Intel has disclosed another speculative execution side-channel vulnerability affecting many of its modern microprocessors that gives attackers a way to steal data, including cryptographic secrets, from computers running the flawed chips.
The problem exists in the way the microprocessors handle a technique called Lazy FP state restore for saving and restoring an application's state. As Intel describes it, system software running on Intel Core-based microprocessors may use the Lazy FP state restore technique to delay the restoring of an application's state in memory until when it is actually needed. Microsoft Windows, for instance, enables Lazy restore by default and does not allow the feature to be disabled.
The Lazy restore vulnerability gives attackers a way to use a local process to infer data stored in floating-point registers about other processes via speculative execution. The information that an attacker might be able to snag by exploiting the Lazy restore vulnerability depends on the code executing on the system and could include encryption secrets.
"An attacker, via a local process, could cause information stored in FP (Floating Point), MMX, and SSE register state to be disclosed across security boundaries on Intel Core family CPUs through speculative execution," Microsoft said in its advisory on the flaw this week.
In order to exploit the vulnerability, an attacker would need to already be able to execute code locally on a system, just as with any side channel speculation execution flaws, Microsoft said.
Speculative execution is a technique many modern microprocessors use to optimize performance by executing instructions before they are actually needed so there is no delay in case the instructions are indeed required. According to Intel, "Lazy restored states are potentially vulnerable to exploits where one process may infer register values of other processes through a speculative execution side channel that infers their value."
The Lazy FP State Restore vulnerability (CVE-2018-3665) is similar to the Spectre and Meltdown vulnerabilities in Intel hardware in that it involves speculative execution side channels. However, it is considerably less severe in impact with Intel giving it a "moderate" severity rating and like Microsoft calling it "important."
"Red Hat Product Security rates this issue as moderate," says Jon Masters, computer architect at Red Hat. In other words, the flaw can be difficult to exploit but could result in the compromise of data confidentiality and integrity or resource availability in some circumstances. Administrators, however, need to still make sure the issue is addressed expeditiously as part of their normal patching and maintenance processes, he says. "It's relatively difficult to exploit but we do expect to see public proof-of-concepts soon."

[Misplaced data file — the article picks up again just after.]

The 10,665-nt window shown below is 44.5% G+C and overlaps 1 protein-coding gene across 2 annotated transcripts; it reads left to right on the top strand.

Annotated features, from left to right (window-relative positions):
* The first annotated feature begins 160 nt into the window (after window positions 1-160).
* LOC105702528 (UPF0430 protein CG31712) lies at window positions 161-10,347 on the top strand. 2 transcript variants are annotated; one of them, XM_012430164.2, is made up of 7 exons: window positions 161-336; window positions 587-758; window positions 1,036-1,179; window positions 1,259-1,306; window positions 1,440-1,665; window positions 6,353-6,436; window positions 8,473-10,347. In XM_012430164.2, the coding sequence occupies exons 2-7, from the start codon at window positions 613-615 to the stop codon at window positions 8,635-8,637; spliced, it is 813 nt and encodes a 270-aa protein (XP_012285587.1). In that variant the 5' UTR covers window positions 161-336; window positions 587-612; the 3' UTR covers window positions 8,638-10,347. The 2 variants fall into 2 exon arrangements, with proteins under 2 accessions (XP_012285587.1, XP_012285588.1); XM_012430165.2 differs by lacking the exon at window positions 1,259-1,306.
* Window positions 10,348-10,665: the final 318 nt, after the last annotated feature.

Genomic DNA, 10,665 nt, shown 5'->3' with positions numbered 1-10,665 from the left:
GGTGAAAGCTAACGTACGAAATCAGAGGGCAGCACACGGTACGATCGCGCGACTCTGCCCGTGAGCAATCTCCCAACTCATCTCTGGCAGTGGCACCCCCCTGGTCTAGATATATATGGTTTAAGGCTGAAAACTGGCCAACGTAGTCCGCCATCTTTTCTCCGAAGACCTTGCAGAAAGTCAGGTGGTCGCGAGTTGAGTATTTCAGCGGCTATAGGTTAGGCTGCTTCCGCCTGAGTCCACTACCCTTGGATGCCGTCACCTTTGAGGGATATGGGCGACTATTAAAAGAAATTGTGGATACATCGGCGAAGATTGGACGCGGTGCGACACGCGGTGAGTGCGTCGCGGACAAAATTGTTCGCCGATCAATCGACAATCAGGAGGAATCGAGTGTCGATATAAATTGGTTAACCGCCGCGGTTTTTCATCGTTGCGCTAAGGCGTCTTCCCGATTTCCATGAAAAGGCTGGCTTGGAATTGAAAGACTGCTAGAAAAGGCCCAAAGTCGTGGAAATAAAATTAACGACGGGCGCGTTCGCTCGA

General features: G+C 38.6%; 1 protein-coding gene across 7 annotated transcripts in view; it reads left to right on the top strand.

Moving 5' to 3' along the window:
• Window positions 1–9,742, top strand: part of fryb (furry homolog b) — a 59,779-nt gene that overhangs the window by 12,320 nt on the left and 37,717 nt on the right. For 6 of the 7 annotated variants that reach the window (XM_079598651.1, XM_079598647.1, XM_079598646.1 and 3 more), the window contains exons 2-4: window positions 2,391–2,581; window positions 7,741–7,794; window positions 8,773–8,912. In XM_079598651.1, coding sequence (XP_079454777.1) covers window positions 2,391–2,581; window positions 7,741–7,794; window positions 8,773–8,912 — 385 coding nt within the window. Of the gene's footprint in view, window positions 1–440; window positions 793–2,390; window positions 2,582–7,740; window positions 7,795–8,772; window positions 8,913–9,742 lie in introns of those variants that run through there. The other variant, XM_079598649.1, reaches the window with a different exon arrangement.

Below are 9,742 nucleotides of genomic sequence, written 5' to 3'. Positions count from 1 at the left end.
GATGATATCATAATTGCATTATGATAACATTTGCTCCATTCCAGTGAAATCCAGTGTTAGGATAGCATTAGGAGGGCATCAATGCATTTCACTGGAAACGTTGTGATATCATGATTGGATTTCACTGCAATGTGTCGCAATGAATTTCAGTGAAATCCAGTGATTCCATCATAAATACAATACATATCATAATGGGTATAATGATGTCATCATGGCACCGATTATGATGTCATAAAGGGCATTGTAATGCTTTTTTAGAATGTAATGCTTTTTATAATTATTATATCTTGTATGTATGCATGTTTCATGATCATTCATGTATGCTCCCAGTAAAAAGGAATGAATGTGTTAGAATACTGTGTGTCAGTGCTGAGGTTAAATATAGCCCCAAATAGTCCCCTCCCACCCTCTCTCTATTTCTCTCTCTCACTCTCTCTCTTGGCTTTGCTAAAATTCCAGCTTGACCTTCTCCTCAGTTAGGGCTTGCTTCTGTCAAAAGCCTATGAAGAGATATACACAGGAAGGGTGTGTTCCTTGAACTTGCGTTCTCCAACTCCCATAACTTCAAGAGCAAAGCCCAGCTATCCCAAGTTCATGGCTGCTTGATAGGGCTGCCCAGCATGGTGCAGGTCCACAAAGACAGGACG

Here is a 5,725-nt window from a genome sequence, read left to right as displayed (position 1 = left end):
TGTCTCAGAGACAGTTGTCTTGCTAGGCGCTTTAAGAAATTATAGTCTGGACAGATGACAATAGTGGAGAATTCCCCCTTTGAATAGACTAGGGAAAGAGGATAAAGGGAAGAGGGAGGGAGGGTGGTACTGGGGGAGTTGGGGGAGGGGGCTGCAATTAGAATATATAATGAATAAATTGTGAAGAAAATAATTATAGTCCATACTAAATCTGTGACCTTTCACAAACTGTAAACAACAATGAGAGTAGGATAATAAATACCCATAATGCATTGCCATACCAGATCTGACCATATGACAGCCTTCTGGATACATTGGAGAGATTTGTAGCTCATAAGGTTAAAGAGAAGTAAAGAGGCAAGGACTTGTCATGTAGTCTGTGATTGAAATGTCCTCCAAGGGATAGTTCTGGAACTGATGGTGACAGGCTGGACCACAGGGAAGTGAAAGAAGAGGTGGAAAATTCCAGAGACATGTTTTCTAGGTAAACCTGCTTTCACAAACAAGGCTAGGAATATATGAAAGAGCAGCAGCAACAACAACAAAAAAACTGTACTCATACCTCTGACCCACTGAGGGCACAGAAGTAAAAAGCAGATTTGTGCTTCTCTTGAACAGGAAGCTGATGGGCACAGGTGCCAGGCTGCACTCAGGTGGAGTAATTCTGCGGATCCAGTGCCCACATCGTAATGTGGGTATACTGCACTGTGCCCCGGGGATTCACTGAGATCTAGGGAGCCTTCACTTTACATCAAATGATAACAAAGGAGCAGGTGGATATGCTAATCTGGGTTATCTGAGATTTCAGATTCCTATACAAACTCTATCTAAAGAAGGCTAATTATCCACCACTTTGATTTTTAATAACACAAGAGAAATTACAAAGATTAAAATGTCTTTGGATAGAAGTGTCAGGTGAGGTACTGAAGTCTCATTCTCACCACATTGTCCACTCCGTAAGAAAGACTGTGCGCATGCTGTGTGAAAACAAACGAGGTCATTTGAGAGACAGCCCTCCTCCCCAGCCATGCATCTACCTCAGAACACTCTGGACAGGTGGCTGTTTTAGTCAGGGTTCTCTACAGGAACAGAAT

The mitigation for Linux, especially Red Hat Enterprise Linux "is to force the operating system to default to [an] 'eager floating point register restore," Masters says. The mitigation works for all Intel Sandy Bridge and newer processors. "For older processors, the kernel can be booted with the 'eagerfpu=on' parameter to enable the same functionality," Masters says. "Neither of these mitigations should negatively affect performance."
The mitigations will likely vary by operating system, though, for most versions of Linux, the measures that Red Hat has adopted should work. "Other operating systems likely have similar commands and mitigations in place with the same type of process."
In its advisory, Microsoft noted that updates addressing the issues are forthcoming. But the company has not provided any schedule for when those updates might become available. Microsoft has not identified any workarounds for the issue or any mitigation for it, the company noted.
Other vendors including hypervisor vendors are working on fixes for the issue and security researchers are being asked to refrain from publishing weaponizable exploits till those fixes become available, Masters says.
Currently, there appears to be no exploits available in the wild for the lazy restore flaw, but it is only a matter of time before one becomes available.
"As with all security vulnerabilities, it's up to specific organizations to assess their risk level with any vulnerability. While we rate this as a moderate flaw, it's not something that should be ignored," Masters says.
Top industry experts will offer a range of information and insight on who the bad guys are – and why they might be targeting your enterprise. Click for more informationJai Vijayan is a seasoned technology reporter with over 20 years of experience in IT trade journalism. He was most recently a Senior Editor at Computerworld, where he covered information security and data privacy issues for the publication. Over the course of his 20-year ... View Full Bio